Vai is one of the most well-known and unique beaches on Crete island, famous around the world for its pine forest and secluded location. Each year it attracts a huge number of visitors and was once the favorite hang-out spot of hippies and freedom campers before stricter regulations came into place. The palm forest of Vai, the largest on the island and all of Europe, hosts some five thousand specimens of the Theophrastus’s palm and covers about 70 acres. This native palm also grows on the river banks of Preveli in fewer numbers, and a few other locations on the island, mostly on the south coast. It is a vast beach with blue-green water, fine sand and pebbles. Combined with the palm trees and hot dry climate of Eastern Crete, it creates the impression of an exotic faraway location. The contrast between Vai and other beaches of Creta island is such that it can feel as though you are on a different island. The impression is strengthened if one takes the path at the south end of the beach to higher ground, where you can take in a panoramic view of the whole region.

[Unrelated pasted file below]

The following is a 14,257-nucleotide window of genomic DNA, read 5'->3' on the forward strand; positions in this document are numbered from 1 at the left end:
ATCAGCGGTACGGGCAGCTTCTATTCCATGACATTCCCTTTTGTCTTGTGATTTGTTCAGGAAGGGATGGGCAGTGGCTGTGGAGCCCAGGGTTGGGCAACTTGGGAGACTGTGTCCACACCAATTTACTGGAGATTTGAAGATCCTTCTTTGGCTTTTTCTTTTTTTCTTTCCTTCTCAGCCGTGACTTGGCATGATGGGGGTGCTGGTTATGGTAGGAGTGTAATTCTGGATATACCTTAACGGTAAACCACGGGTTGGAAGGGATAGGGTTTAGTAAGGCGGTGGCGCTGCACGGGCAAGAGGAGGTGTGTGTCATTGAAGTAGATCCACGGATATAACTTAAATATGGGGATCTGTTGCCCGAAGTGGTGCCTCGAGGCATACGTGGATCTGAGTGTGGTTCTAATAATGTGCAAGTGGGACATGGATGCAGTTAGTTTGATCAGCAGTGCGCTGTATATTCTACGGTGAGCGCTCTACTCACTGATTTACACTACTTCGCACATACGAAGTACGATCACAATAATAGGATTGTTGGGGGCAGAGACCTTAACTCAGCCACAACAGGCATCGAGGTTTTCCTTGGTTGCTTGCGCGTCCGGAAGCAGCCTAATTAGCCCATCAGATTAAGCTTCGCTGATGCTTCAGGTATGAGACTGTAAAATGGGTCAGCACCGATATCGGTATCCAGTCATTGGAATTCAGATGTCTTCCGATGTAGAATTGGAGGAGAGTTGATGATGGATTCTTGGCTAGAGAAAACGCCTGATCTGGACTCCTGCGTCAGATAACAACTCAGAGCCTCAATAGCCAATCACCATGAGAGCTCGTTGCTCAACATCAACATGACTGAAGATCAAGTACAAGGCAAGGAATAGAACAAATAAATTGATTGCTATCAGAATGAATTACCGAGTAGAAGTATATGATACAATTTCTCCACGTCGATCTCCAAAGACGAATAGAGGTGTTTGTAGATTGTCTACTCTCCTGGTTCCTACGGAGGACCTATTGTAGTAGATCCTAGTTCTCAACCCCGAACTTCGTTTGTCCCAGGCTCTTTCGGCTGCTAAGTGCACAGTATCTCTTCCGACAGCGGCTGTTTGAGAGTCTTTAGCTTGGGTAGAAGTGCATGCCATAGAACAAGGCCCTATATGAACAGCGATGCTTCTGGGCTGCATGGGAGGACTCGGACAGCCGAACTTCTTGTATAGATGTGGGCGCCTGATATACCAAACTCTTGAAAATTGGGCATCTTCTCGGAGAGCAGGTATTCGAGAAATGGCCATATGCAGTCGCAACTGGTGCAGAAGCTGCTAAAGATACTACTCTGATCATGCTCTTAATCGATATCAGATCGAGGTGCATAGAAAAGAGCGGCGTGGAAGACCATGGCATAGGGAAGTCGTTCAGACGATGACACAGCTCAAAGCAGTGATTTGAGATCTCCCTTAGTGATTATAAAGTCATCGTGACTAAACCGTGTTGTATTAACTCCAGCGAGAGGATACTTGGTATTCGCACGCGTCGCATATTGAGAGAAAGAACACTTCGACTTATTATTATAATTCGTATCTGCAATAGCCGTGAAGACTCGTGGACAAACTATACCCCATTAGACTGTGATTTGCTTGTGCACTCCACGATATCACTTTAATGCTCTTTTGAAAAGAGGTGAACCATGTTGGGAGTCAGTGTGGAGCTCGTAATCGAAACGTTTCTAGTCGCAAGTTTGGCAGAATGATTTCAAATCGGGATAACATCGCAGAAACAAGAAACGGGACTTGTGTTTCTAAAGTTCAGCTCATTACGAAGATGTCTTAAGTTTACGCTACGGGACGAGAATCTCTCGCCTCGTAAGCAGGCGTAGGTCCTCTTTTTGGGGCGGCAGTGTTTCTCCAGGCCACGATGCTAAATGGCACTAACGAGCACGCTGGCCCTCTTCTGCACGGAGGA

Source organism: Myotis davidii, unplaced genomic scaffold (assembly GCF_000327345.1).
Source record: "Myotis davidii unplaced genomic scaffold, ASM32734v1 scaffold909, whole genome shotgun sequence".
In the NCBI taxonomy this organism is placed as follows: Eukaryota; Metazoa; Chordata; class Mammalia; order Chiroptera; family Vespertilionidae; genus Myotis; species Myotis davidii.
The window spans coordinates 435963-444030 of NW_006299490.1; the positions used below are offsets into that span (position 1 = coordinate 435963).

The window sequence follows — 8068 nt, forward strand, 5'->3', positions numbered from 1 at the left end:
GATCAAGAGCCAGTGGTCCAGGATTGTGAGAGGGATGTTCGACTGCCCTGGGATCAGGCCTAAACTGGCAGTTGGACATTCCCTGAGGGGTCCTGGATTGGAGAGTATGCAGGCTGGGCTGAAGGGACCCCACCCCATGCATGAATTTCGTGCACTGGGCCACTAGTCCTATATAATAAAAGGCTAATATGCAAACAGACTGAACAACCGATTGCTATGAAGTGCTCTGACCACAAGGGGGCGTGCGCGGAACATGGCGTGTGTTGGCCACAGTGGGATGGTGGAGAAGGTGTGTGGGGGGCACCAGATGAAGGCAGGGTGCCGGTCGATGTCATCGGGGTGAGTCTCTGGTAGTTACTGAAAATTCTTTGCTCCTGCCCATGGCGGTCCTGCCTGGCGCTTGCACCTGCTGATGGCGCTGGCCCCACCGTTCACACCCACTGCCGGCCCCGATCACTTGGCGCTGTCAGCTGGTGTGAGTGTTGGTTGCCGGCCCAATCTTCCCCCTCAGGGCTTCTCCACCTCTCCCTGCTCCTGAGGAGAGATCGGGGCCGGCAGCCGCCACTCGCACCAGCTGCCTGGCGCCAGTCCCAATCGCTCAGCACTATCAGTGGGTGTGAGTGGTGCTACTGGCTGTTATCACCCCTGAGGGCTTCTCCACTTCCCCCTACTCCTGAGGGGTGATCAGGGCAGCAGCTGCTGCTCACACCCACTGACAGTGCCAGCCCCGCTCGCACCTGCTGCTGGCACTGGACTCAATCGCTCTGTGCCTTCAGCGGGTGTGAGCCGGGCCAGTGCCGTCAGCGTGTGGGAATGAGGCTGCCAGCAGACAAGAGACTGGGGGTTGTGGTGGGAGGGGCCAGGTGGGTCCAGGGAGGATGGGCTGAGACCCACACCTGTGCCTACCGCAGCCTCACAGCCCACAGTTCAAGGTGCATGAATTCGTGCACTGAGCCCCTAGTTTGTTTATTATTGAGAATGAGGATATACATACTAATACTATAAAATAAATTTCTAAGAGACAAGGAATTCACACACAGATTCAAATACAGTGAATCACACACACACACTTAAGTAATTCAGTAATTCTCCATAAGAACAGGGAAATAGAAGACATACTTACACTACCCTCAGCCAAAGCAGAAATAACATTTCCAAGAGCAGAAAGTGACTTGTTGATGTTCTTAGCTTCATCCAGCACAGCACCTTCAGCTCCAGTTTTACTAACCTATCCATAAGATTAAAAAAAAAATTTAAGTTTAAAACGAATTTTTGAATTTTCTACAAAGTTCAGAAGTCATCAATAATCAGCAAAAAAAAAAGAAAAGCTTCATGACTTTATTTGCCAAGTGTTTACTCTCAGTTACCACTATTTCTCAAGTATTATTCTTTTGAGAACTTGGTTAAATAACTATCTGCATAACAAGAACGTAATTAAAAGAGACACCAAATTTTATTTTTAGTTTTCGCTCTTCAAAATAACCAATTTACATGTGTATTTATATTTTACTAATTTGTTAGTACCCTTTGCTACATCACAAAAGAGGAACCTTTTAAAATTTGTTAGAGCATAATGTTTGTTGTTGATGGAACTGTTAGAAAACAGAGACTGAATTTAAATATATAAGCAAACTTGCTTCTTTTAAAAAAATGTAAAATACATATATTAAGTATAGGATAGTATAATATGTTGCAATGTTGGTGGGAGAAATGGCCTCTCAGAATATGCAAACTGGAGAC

Due to the presence of palm trees, the area is protected. As a result, any sort of infrastructure development and construction is prohibited. The same is true for unsupervised camping. The beach and surrounding area is open to the public only during the day time and the local authorities patrol the area for overstaying visitors. Due to the restrictions, you will not find any hotels near the beach nor other types of accommodation. Despite this, the beach is organized with umbrellas, sunbeds, a couple of canteens that offer food and refreshments and there are also opportunities for water-sports. A little to the north of Vai, on Cape Sidero, in and around Itanos (o Ermoupoli) we find more secluded and beautiful beaches. Not far from Vai, you can explore Moni Toplou, a historic and secluded monastery that is worth a visit. It is known for its fortress-like architecture as it was once frequently attacked by pirates and has an organic winery where visitors can taste the local varieties.